Approximate subset sum with two-dimensional vectors

Consider the following optimization problem:

Given $n\leq 10^3$ vectors $v_i\in\mathbb{R}^2$, all of which are small, i.e., $\|v_i\| \leq 1$, find a subset $S$ of them that minimizes $\| w + \sum_{i\in S} v_i \|^2$, where $w$ is a fixed known vector.

I know that this can be reduced to an unconstrained 0-1 quadratic program (with unknowns $x_i\in\{0,1\}$, $x_i=1$ whenever $i\in S$), but that is a hard problem in general.

However, since the constraints are so specific, is there a way to get a reasonably simple efficient approximation algorithm for it? One that doesn't involve integer programming? It's not even clear to me how to efficiently implement a greedy algorithm for it.

Are there special cases of this problem that are easier? For example, would it help if all the vectors were unit length, $\|v_i\|=1$?

• – D.W. May 24 '17 at 23:33
• Your problem is the Closest Vector Problem (CVP) in an integer lattice. In general, the CVP is fairly hard. However, you are working in only 2 dimensions, so the problem might become tractable. It's known that the 2D SVP can be solved in polynomial time (algorithm due to Gauss) if you start with only 2 vectors. I don't know if it is solvable if you start with $n>2$ vectors, or if it extends to the CVP. – D.W. May 24 '17 at 23:50
• @D.W. I don't follow you: in a lattice, the coefficients are just arbitrary integers. How do you reduce the 0-1 problem to a lattice problem? – Kirill May 25 '17 at 0:22
• You are absolutely right; my mistake. I overlooked that we need the coefficients to be not just integers, but either zero or one. To try to save my idea: I think we still might be able to formulate as a lattice problem by replacing the vector $(x_i,y_i)$ with a vector of the form $(x_i,y_i,0,0,\dots,0,K,0,\dots,0)$ where $K$ is a sufficiently large constant, but then we're not in a lattice of dimension two. That might lead to an approximation algorithm using LLL lattice reduction, but I haven't thought about it carefully. – D.W. May 25 '17 at 16:42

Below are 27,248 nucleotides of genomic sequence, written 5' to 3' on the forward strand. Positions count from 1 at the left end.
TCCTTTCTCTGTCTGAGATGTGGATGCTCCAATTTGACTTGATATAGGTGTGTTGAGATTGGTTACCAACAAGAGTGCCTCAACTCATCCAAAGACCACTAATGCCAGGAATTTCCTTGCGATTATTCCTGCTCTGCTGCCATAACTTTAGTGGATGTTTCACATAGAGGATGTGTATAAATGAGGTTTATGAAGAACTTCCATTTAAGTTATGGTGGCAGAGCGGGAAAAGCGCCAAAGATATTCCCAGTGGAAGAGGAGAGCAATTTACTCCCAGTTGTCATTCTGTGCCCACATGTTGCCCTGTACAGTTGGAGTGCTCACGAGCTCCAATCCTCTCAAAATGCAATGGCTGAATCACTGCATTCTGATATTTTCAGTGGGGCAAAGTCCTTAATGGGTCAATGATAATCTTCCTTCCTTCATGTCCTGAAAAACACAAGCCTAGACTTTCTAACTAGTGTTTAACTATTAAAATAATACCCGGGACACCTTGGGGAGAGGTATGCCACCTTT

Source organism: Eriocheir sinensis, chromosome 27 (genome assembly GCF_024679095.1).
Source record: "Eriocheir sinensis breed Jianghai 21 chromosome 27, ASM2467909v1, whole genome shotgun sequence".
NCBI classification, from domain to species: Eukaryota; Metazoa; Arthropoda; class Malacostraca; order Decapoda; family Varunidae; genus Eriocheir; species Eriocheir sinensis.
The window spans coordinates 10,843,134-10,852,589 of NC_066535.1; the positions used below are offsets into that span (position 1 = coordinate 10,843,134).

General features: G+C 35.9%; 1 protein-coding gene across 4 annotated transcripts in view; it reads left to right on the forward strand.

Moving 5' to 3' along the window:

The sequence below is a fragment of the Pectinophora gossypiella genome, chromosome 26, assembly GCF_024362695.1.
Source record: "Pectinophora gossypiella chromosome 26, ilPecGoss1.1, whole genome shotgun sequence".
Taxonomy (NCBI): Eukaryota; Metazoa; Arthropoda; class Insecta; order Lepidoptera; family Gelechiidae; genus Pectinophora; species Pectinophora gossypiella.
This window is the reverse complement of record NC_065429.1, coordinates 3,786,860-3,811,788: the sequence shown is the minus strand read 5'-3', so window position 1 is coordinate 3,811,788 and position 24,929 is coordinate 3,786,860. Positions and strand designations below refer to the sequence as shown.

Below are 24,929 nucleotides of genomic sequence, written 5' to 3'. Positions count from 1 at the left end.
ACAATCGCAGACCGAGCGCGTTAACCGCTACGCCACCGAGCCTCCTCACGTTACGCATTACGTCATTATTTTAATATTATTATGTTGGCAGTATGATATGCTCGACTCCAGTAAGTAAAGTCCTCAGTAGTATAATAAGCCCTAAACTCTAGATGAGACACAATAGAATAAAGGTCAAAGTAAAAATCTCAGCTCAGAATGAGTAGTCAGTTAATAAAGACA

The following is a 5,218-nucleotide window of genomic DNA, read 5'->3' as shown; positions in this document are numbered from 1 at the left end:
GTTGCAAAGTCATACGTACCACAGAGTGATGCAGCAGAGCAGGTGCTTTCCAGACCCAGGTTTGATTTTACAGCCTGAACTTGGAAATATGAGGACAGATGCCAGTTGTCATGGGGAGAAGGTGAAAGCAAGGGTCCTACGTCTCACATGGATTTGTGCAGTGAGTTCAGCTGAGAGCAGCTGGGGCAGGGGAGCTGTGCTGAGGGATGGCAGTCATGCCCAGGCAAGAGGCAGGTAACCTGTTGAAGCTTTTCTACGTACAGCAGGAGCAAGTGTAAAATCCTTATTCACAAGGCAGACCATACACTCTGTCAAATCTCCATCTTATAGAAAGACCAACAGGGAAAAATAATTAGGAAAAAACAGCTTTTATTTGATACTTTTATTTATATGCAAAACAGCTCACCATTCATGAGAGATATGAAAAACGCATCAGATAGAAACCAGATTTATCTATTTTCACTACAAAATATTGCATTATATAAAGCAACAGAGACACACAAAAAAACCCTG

• Why isn't the objective function to be minimized the following? $$\left\| \left( \sum_{i\in S} v_i \right) - w \right\|_2^2$$ – Rodrigo de Azevedo Jun 4 '17 at 2:45

Let $\rm V$ be the $2 \times n$ matrix whose $i$-th column is vector $\rm v_i$. We have the Boolean optimization problem in $\mathrm z \in \{0,1\}^n$

$$\min_{\mathrm z \in \{0,1\}^n} \| \mathrm V \mathrm z + \mathrm w \|_2^2$$

Let

$$\rm z = \frac 12 (x + 1_n)$$

where $\mathrm x \in \{\pm 1\}^n$. Hence, we have an instance of the Boolean least-squares (BLS) problem

$$\min_{\mathrm x \in \{\pm 1\}^n} \| \mathrm A \mathrm x - \mathrm b \|_2^2$$

where

$$\rm A = \frac 12 V \qquad \qquad \qquad b = - \left( \frac 12 V 1_n + w \right)$$

Since $\{\pm 1\}$ is the solution set of the quadratic equation $x_i^2 = 1$, we have the following (non-convex) quadratically constrained quadratic program (QCQP) in $\mathrm x \in \mathbb R^n$

$$\begin{array}{ll} \text{minimize} & \| \mathrm A \mathrm x - \mathrm b \|_2^2\\ \text{subject to} & x_i^2 = 1 \quad \forall i \in \{1,2,\dots,n\}\end{array}$$

Exhaustive evaluation of the objective function at all $2^n$ points is only feasible for small $n$.

SDP relaxation

Note that

$$\begin{array}{rl} \| \mathrm A \mathrm x - \mathrm b \|_2^2 &= (\mathrm A \mathrm x - \mathrm b)^{\top} (\mathrm A \mathrm x - \mathrm b)\\ &= \mbox{tr} \left( (\mathrm A \mathrm x - \mathrm b) (\mathrm A \mathrm x - \mathrm b)^{\top} \right)\\ &= \mbox{tr} \left( \begin{bmatrix} \mathrm A & -\mathrm b\end{bmatrix} \begin{bmatrix} \mathrm x\\ 1\end{bmatrix} \begin{bmatrix} \mathrm x\\ 1\end{bmatrix}^{\top} \begin{bmatrix} \mathrm A & -\mathrm b\end{bmatrix}^{\top} \right)\\ &= \mbox{tr} \left( \begin{bmatrix} \mathrm A^{\top}\\ -\mathrm b^{\top}\end{bmatrix} \begin{bmatrix} \mathrm A & -\mathrm b\end{bmatrix} \begin{bmatrix} \mathrm x\\ 1\end{bmatrix} \begin{bmatrix} \mathrm x^{\top} & 1\end{bmatrix} \right)\\ &= \mbox{tr} \left( \begin{bmatrix} \,\,\,\, \mathrm A^{\top} \mathrm A & -\mathrm A^{\top}\mathrm b\\ -\mathrm b^{\top}\mathrm A & \,\,\,\, \mathrm b^{\top}\mathrm b\end{bmatrix} \begin{bmatrix} \mathrm x \mathrm x^{\top} & \mathrm x\\ \mathrm x^{\top} & 1\end{bmatrix} \right)\end{array}$$